Mobile Games: Reaching the Hardest to Reach
With low-cost handsets and increasing dissemination of mobile phone networks globally, millions of people who don’t have regular access to computers or fixed-line telephones now use mobile devices as daily tools for communication and data transfer. Today, there are 3.5 billion mobile phone users in the world; more than 65 percent of them are in developing countries.
To obtain a free copy of the games email hts[at]gamesforchange.org.
CBA WorldView Produced Short film on Launching Half the Sky Movement Games in Kenya
Women and girls play out the adventure of pregnancy in a game that rewards them for keeping both mother-to-be and the baby inside her healthy and happy. Players will learn the principles of managing a healthy and successful pregnancy, compressing the nine-month process into a short and compelling game experience.
Aimed at children 7 and older, players are tasked with keeping a growing number of boys and girls healthy by defeating the worms inside their tummies. They will gain awareness of the dangers of intestinal worms and learn about the simple de-worming solution that has had an incredible impact on children's health and education.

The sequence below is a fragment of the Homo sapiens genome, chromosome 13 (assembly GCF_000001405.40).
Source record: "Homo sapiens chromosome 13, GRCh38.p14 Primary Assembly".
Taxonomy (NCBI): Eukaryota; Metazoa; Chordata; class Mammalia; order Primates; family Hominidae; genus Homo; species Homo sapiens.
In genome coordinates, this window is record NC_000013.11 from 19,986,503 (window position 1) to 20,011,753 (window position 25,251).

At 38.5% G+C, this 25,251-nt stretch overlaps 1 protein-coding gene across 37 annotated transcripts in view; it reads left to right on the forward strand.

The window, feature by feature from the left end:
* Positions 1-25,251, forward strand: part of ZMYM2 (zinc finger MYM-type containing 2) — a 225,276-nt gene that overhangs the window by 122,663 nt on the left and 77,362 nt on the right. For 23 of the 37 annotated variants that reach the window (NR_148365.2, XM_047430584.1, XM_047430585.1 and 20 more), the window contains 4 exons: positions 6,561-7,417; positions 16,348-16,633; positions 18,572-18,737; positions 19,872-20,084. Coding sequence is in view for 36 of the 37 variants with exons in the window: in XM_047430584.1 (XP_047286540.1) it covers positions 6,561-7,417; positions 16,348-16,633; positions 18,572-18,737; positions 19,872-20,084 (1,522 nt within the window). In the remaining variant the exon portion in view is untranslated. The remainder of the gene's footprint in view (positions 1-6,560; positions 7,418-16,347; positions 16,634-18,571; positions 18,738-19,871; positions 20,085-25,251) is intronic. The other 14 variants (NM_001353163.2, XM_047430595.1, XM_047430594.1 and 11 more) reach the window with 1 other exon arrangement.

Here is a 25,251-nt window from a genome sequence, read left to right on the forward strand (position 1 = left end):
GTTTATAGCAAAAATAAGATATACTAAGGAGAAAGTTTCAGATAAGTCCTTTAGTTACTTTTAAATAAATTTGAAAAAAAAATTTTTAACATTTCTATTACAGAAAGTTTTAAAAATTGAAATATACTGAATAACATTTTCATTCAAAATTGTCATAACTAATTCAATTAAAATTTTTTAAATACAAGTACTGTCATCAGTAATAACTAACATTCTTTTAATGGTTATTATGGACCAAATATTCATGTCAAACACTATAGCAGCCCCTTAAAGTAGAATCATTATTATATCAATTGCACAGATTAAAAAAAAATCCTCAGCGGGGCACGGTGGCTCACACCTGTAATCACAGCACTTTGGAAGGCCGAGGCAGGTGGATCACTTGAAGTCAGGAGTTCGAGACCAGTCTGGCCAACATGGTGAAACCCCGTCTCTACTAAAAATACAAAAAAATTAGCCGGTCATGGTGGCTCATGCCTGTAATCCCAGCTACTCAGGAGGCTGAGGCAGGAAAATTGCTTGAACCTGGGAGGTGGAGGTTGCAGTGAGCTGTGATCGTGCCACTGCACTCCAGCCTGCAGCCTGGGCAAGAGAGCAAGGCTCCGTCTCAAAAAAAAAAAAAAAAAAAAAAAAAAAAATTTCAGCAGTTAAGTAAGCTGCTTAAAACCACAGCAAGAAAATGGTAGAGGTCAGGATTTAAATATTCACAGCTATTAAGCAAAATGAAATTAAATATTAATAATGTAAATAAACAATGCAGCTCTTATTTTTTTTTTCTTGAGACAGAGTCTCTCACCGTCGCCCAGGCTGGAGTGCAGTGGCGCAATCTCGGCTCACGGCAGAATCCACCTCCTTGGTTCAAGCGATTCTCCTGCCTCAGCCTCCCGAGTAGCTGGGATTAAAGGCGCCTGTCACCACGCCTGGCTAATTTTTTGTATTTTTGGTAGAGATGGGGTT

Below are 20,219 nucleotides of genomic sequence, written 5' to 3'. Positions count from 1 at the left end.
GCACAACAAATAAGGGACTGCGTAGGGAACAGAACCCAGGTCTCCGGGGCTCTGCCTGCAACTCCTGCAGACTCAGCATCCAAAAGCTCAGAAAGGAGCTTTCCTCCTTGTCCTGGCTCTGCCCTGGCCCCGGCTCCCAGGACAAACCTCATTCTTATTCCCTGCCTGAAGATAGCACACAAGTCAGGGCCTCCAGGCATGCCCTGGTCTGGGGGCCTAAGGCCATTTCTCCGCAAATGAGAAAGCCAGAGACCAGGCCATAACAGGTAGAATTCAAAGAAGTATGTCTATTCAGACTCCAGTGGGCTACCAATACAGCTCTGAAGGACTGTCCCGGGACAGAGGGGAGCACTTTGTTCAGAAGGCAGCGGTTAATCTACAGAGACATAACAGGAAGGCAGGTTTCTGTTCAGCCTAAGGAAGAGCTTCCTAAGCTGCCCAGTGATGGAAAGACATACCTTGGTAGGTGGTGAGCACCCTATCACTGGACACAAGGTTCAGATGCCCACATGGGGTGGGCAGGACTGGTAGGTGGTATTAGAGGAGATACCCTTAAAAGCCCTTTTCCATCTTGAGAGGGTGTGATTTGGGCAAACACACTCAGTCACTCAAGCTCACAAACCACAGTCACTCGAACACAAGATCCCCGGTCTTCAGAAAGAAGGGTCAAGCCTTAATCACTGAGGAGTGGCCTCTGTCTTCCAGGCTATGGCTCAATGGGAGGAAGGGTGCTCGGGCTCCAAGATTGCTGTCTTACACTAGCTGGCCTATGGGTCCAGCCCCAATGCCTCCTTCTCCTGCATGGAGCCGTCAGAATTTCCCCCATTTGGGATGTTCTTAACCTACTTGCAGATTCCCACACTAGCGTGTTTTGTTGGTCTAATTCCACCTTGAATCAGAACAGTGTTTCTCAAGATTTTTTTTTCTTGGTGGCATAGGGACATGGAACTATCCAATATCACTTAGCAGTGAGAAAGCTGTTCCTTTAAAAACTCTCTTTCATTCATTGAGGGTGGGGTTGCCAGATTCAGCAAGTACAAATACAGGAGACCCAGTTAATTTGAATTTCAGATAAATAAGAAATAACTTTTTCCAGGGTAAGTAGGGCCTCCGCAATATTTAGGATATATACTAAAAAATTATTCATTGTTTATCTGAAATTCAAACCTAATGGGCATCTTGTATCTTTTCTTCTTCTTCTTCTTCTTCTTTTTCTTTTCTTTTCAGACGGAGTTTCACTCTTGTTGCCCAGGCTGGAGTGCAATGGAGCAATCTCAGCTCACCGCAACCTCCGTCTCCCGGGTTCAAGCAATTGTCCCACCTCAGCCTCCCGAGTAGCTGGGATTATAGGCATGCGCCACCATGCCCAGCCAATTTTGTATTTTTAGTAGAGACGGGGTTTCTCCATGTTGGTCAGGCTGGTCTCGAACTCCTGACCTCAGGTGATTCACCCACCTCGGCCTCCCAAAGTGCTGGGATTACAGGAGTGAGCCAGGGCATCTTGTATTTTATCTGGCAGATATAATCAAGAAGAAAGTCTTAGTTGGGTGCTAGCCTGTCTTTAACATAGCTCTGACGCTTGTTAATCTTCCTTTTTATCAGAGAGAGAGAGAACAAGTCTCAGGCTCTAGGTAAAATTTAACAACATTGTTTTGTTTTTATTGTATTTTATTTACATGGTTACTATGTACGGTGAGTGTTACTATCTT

A fun and interactive "soap opera" with dramatic elements, Family Values is based on the narrative choices of “Choose Your Own Adventure” games. The interaction will enhance the perception of a girl's value to a family, with an emphasis on extending girls’ education, as opposed to child labor or early marriage.
The three mobile games will be distributed in India, Kenya and Tanzania starting in late 2012 in partnership with game developer Mudlark (U.K.) and game publisher E-Line Media (U.S.). The project leverages a vast network of local and global NGOs, mobile operators and government agencies in order to reach millions of low-end mobile devices in the developing world. For additional information on the games, visit this page.
The Mobile Games Revolution: Launching Half the Sky Movement Games in Kenya was directed and filmed by Edward Owles, produced by CBA WorldView.